Lines and distances

The purpose of the lines with their distances represented on both maps is still not clear. As with the Gough map, neither represents the entire communication network of its time. Even more so, the Margarit map selects a very small portion. Why are these routes and not others? This is related to the question of who traced or selected them and, ultimately, who is the author. And as we have previously seen, it is very risky to attribute the intellectual authorship of the map, and of course, the drawn routes, to Cardinal Margarit. The same can be said of Cardinal Ramírez. These lines do not align with the life trajectory or the political or personal interests of either of the two. And it is clear that this selection of itineraries or routes in both cases must not be random and does not detract from the value, accuracy, or truth of what is represented on both maps (Lloyd and Lilley, 2009, pp. 28–29)

Conclusions

Chronology of the maps

As for the chronology of the “Margarit” map, for all of the above, we can date it to the eighties of the 15th century, much later than previously assumed. This would also explain its influence on the other map, the SCLDL.

All that has been said so far about the “Margarit” map is not incompatible with substantially advancing the chronology of the SCLDL map. We have already proposed the date of the third decade of the 16th century, but we have been able to be conservative and it cannot be ruled out that the map is earlier and was made between 1500 and 1530.

The purpose

Given the relationship between SCLDL and Margarit’s map that we have explained in the previous chapter, it is evident that the Salamanca map begins a path that the Venetian map intended to culminate, although incompletely and partially as well. Suppose the information on the routes traced in the first map can be the fruit of a single informant, or very few. In that case, the network drawn in the second one obeys an effort of collective and varied information, pretending to cover the whole territory. The idea that SCLDL was related to the map presented by the Tassis family to Charles I and his mother, Joanna, in 1518 to obtain the monopoly of the post office in the Hispanic kingdoms is undoubtedly attractive. But the references to this postal chart are only indirect. Sebastián Pedro Pérez is the most explicit: “they represented … this ydea with a circumstantial map, … showing the races” (Pérez, 1758, p. 16). And from here Dr. Thebussem supposes the map’s existence (Thebussem, 1895, p. 228). However, in the Real Cédula appointing Bautista, Mateo and Simón de Tassis, dated August 28, 1518, there is no mention of the map (Montáñez, 1953, pp. 188–190). It is also probable that the manuscript that served as a reference for the printing could be the original mentioned by Pérez and that the low quality of the reproduction and the rapid obsolescence of the routes represented soon ruined it, but we cannot know this. In sum, it cannot be affirmed that SCLDL is related to the Tassis postal project.

However, in all administrative areas (civil, religious, judicial, etc.) of the Hispanic monarchy, a communication system that was born before the establishment of the mail by the Tassis family and survived until the nineteenth century, coexisting with the postal system: the “vereda”. Its importance in the Spanish administration has been such that this term is still included in the Dictionary of the Royal Spanish Academy, although in disuse and in its 3rd meaning: “Order or notice that is sent to make something known to a certain number of places that are on the same road or at a short distance” (RAE, 2022). This system consisted of the direct transport of official communications by people affected by that administration, known as “verederos” (Bermejo, 1983, p. 603). It was used by all administrations, including the religious one (Boullosa et al., 2011, p. 35). This system was used to record the receipt of the order or official communication, as the veredero noted that delivery and notified the authority that had sent it. Although the verederos have been documented mainly from the seventeenth century onwards, their use was before that date (Bermejo, 1983, p. 604) since the administrative complexity that made them necessary already began in the fifteenth century (Lorenzo, 2002, p. 7). The antecedent can be found in the couriers and emissaries established throughout the late Middle Ages in Europe (Delano-Smith, 2006, pp. 19–20). Logically, the different routes used by the messengers followed the jurisdiction of the authority that sent the communications (Bermejo, 1983, p. 608).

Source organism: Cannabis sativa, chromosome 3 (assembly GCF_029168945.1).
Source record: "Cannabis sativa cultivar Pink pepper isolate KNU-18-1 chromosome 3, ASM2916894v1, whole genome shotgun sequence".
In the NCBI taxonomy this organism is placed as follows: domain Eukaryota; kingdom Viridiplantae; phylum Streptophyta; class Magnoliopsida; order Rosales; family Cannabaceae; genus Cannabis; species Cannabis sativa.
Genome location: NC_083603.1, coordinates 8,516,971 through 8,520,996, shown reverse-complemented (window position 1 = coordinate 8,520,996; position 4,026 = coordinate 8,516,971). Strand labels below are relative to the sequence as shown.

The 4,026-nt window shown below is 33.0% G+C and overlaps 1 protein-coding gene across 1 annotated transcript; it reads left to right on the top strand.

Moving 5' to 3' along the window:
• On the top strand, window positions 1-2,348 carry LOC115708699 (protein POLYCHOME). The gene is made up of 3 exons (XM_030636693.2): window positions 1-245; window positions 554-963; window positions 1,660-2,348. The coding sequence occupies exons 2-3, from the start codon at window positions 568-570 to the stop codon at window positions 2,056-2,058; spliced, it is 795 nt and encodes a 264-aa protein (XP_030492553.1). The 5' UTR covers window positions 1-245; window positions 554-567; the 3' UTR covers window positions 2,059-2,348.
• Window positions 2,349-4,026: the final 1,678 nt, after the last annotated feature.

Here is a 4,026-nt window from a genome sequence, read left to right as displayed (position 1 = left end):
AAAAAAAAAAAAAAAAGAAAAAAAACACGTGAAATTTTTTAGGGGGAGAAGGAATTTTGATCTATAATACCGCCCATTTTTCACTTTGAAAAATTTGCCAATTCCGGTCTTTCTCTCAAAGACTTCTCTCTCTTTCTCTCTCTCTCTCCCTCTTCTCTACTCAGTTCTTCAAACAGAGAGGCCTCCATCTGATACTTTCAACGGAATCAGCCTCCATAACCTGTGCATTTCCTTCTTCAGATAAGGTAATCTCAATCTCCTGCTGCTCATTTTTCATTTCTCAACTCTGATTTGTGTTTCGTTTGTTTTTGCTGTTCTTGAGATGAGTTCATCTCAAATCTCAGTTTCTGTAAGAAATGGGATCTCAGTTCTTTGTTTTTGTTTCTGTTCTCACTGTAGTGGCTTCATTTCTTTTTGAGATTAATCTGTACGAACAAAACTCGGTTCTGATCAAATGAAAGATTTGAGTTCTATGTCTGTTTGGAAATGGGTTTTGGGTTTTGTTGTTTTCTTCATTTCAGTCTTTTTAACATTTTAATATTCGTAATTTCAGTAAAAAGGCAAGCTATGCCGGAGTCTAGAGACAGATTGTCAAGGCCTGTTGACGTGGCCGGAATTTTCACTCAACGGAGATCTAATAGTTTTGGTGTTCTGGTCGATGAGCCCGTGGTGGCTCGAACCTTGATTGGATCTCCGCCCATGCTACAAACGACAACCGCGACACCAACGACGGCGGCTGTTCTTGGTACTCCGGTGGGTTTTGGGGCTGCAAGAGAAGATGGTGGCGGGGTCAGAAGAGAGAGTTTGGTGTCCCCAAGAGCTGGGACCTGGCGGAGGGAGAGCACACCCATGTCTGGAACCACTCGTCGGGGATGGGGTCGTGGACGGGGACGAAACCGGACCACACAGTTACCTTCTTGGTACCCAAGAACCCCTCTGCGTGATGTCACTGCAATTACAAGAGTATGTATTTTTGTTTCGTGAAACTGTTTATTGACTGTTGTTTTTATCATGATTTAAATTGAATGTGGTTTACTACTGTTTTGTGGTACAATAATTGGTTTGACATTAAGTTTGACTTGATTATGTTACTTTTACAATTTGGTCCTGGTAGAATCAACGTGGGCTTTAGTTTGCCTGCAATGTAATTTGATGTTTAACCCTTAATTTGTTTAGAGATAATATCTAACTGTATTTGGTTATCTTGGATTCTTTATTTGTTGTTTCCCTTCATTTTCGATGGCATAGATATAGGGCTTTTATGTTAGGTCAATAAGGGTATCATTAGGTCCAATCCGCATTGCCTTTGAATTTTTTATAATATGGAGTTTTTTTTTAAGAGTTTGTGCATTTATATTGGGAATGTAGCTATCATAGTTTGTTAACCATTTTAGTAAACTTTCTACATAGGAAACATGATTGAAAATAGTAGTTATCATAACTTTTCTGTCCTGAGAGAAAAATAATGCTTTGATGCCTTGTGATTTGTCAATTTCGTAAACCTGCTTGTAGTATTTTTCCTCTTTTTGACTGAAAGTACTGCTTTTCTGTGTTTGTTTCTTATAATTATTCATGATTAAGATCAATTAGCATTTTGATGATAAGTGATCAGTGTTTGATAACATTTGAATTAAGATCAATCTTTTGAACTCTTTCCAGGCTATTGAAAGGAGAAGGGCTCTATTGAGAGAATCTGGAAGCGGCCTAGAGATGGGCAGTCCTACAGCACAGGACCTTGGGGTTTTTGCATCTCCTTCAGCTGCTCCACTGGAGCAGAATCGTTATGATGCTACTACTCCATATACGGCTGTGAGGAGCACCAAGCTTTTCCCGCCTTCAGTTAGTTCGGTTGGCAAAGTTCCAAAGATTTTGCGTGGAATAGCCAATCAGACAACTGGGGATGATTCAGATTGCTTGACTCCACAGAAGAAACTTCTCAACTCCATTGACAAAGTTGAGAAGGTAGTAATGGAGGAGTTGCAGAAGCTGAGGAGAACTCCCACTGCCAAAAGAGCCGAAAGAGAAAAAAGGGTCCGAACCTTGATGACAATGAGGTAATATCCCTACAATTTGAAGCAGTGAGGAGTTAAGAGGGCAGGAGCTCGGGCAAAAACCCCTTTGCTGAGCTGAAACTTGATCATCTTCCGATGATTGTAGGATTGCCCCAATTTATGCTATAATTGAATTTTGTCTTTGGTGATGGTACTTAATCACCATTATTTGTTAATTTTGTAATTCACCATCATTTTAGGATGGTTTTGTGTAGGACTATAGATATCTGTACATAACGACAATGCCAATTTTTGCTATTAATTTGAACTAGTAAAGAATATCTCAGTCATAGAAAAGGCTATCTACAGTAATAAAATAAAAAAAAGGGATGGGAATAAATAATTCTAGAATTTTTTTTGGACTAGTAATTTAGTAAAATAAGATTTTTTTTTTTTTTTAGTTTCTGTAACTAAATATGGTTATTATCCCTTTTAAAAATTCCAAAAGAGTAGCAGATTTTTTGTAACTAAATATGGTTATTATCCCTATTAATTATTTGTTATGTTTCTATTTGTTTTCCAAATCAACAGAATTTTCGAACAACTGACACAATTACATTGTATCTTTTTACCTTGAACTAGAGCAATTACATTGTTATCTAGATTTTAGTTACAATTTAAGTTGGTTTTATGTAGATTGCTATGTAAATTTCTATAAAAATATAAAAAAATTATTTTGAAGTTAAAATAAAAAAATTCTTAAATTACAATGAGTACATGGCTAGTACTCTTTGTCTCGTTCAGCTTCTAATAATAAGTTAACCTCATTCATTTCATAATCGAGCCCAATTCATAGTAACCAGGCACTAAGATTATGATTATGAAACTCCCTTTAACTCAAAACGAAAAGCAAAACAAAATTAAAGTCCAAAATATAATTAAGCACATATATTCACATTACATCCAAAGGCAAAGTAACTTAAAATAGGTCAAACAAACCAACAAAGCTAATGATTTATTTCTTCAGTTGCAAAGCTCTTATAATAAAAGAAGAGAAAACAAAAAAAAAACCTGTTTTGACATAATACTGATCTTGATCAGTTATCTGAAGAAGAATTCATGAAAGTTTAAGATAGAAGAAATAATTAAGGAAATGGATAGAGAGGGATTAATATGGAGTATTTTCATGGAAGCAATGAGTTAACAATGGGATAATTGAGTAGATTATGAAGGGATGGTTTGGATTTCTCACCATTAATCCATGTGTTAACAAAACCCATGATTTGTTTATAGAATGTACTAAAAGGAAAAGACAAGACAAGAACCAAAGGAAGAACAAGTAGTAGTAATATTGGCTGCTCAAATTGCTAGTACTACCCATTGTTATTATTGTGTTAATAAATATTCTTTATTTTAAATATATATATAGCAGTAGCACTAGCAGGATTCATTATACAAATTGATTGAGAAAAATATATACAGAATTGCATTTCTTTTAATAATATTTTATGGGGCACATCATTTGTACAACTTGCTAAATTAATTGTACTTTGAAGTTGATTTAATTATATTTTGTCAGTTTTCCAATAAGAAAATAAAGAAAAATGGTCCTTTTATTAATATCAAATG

The routes indicated in the two maps we have studied correspond to those paths used by the ecclesiastical authorities. This is consistent with the broadly matching of the routes shown in SCLDL with the dioceses and religious divisions existing at the time (Fig. 7). The fact that the networks are, on many occasions, unconnected is normal, then: when passing from one administration to another or from one territory to another, the uniformity of the path is broken (Bermejo, 1983, p. 608), and this gives rise to the disconnection of the networks that we see in both maps. Margarit’s map started the matter by locating some trails known by an informant that we do not know, and SCLDL completed the information given in the previous map. Undoubtedly, the already existing network of trails determined the future postal network, configuring a sufficiently cohesive network, which made this map obsolete. This also contributed to the fact that, as Dr. Delano-Smith had already expressed, the usual orientation guide for the professional traveler was not the map but the itinerary (Delano-Smith, 2006, p. 34).

The uniqueness

Finally, the existence of these maps, especially the Modern Map of Spain from codex 2586 of the General Library of the University of Salamanca, breaks the notion that until now, the British Gough map was considered a unicum in medieval cartography. Indeed, the Salamanca map, although later by several decades and in the middle of the Renaissance, also expresses its routes and is followed by SCLDL, a map already printed that, for the first time, reflects a network, which pretends to be global, of communications in the Iberian Peninsula.